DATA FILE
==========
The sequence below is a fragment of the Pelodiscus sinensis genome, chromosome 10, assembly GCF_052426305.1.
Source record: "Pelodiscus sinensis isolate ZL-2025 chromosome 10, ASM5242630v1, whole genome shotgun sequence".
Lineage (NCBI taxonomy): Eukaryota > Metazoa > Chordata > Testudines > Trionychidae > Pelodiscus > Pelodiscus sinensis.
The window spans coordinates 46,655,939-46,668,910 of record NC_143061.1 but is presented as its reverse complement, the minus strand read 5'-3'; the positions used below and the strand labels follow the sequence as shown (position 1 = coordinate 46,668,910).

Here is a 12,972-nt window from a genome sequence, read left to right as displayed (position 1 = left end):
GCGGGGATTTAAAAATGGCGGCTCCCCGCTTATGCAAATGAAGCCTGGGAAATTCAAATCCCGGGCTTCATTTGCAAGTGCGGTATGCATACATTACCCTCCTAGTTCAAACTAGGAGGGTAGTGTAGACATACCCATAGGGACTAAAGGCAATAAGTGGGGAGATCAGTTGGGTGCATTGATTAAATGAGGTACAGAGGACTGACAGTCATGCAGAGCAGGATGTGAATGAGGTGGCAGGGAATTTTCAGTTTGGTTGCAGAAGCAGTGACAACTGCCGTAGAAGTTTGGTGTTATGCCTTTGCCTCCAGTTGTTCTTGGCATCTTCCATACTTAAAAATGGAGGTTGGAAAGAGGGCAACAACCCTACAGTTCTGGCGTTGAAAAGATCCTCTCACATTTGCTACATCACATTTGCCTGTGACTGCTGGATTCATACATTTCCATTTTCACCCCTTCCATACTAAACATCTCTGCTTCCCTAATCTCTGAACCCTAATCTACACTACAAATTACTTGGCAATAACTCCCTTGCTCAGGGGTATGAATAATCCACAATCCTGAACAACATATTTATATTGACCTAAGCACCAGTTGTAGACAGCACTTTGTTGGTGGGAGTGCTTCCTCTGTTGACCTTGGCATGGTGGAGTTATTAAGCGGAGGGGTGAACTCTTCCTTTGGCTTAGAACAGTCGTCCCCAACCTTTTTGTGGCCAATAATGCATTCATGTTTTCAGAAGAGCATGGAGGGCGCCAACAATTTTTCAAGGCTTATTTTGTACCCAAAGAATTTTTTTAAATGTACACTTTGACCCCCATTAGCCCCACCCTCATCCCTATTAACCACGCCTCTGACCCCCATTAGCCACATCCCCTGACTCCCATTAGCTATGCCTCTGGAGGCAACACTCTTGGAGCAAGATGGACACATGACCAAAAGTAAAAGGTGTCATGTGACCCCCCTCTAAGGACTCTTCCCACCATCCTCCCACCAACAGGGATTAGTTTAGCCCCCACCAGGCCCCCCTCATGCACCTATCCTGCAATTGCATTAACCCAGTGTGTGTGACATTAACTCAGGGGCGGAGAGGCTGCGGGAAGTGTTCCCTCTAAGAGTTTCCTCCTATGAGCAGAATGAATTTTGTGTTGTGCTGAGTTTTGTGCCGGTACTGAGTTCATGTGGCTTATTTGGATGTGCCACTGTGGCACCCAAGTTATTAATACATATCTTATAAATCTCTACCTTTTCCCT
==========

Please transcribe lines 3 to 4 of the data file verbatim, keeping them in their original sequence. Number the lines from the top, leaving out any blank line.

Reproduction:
Lineage (NCBI taxonomy): Eukaryota > Metazoa > Chordata > Testudines > Trionychidae > Pelodiscus > Pelodiscus sinensis.
The window spans coordinates 46,655,939-46,668,910 of record NC_143061.1 but is presented as its reverse complement, the minus strand read 5'-3'; the positions used below and the strand labels follow the sequence as shown (position 1 = coordinate 46,668,910).